This was the link Emily. C. Steel's browser took her to as she clicked an ad on her Myspace page. Clearly seen in the address is her user ID. Invasion of privacy! This is a faux pas that Facebook, MySpace and several other social-networking sites, have blithely ignored till now, continuing to send user data to advertisers. This, considering the fact that they strongly deny any such practice that gives out any information about the profile or other details about their users when they click on ads. Within hours of The Wall Street Journal's accusation, Facebook rewrote the code that caused such information to be sent out.
A Facebook spokesman acknowledged it has been passing data to ad companies that could allow them to tell if a particular user was clicking an ad but it changed its software to eliminate the identifying code tied to the user from being transmitted. MySpace defended that unlike Facebook it is only sharing the ID name users create for the site, which is an information that users permit them to use as they do not force the usage of real names. However, a MySpace spokeswoman went of the defensive, adding that MySpace are "currently implementing a methodology that will obfuscate the 'FriendID' in any URL that is passed along to advertisers". Chas Edwards, Digg's chief revenue officer said that they have a system in place that mashes up the username in URLs, " It's the information about the page that you are visiting, not you as a visitor," that is being send to advertisers.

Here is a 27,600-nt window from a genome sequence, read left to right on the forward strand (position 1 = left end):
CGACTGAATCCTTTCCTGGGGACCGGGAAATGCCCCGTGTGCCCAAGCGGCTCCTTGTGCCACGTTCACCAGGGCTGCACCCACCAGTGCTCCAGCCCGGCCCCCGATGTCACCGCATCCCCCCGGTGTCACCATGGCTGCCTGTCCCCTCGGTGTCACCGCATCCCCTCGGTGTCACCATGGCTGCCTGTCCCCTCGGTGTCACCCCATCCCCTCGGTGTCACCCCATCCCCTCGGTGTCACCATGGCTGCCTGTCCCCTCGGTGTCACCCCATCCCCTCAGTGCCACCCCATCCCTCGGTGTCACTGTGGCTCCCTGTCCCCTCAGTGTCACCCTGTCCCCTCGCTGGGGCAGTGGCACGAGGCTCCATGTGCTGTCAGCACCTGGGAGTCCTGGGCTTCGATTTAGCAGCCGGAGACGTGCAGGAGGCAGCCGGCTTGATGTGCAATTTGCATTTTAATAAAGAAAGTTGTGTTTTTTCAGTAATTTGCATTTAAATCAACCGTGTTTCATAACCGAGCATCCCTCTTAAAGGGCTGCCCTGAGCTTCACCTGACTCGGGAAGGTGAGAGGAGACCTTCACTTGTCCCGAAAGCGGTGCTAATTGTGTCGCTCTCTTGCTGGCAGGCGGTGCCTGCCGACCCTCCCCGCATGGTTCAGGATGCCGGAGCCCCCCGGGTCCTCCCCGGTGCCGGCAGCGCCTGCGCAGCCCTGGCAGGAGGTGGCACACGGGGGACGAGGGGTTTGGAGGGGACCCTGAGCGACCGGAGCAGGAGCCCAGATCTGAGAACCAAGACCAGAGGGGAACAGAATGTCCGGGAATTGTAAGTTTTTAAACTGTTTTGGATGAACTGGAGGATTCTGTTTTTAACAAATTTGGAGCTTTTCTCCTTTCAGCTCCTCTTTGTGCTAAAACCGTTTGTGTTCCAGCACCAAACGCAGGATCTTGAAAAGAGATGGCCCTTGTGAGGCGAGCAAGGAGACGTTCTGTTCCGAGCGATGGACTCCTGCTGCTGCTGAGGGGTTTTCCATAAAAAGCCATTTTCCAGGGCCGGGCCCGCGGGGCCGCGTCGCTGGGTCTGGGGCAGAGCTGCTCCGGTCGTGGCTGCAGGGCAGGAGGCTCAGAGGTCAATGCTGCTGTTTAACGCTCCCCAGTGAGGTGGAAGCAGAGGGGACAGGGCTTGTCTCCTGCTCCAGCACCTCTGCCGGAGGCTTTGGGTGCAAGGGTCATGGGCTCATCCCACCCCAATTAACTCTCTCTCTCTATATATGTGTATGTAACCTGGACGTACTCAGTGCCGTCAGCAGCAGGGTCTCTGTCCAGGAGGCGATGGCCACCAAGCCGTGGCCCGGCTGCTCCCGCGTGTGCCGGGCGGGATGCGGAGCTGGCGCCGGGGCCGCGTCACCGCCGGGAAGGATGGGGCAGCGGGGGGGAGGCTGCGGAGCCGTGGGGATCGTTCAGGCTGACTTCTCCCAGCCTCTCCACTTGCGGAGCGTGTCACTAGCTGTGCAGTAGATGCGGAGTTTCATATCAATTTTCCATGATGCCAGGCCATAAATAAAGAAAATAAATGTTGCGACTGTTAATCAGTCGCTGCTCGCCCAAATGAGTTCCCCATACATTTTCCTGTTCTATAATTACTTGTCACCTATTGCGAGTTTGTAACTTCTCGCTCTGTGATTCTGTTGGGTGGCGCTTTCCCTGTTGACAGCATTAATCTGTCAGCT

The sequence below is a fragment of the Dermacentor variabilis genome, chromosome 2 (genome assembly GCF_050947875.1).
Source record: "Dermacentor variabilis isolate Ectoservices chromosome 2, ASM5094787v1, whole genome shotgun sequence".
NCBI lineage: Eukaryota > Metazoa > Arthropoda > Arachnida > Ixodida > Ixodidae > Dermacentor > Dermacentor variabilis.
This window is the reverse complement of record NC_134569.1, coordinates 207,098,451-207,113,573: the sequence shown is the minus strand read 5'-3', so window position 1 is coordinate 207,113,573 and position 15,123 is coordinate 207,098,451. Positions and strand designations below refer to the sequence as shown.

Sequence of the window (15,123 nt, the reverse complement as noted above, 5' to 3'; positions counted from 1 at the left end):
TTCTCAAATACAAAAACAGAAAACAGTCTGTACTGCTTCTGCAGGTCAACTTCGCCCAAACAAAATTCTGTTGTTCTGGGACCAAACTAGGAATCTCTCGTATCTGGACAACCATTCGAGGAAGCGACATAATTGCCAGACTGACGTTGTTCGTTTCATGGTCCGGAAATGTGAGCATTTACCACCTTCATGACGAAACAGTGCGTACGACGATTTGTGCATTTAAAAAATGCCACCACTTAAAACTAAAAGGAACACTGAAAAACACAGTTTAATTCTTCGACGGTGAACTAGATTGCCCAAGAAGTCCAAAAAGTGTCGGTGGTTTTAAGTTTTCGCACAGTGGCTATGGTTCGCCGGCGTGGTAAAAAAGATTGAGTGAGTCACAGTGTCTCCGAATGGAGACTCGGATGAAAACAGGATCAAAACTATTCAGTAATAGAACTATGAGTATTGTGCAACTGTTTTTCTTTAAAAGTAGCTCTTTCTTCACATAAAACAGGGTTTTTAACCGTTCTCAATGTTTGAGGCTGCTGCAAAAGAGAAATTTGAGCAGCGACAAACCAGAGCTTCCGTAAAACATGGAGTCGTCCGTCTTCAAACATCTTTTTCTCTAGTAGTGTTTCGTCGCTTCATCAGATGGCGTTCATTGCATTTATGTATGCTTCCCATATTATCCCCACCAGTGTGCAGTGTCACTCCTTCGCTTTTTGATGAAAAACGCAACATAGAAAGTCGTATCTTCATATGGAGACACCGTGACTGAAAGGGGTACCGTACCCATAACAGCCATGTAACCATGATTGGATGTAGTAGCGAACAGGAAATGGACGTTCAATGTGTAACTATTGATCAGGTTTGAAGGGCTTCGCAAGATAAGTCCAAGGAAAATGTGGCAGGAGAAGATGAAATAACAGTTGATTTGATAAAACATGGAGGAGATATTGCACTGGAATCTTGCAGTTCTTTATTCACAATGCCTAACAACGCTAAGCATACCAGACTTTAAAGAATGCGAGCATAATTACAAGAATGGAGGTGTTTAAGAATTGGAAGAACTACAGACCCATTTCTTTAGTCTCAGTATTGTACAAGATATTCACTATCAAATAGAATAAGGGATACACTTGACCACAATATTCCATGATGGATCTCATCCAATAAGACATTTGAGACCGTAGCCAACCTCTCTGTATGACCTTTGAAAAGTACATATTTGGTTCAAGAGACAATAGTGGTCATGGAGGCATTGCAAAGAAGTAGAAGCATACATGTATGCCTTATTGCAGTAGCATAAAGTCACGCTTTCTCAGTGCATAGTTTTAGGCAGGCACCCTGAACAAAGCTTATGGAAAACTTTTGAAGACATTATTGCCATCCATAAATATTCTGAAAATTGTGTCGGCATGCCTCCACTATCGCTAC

Strangely and shockingly, the Twitter spokeswoman naively said that, "This is just how the Internet and browsers work." She definitely made the wrong sounds, 'tweet tweet'.
The advertising giants, Google Inc.'s DoubleClick and Yahoo's Right Media, who were also accused by Wall Street Journal, moved the ball right back into the sites' court. "Google doesn't seek in any way to make any use of any user names or IDs that their URLs may contain," a Google spokesman said in a statement. "We prohibit clients from sending personally identifiably information to us. We have told them. We don't want it. You shouldn't be sending it to us. If it happens to be there, we are not looking for it," said Yahoo!. It's a funny world...
At the same time, lawmakers are preparing legislation to govern websites' tactics for collecting information about consumers, and the way that information is used to target ads. Let's see what does the future hold for the privacy pirates.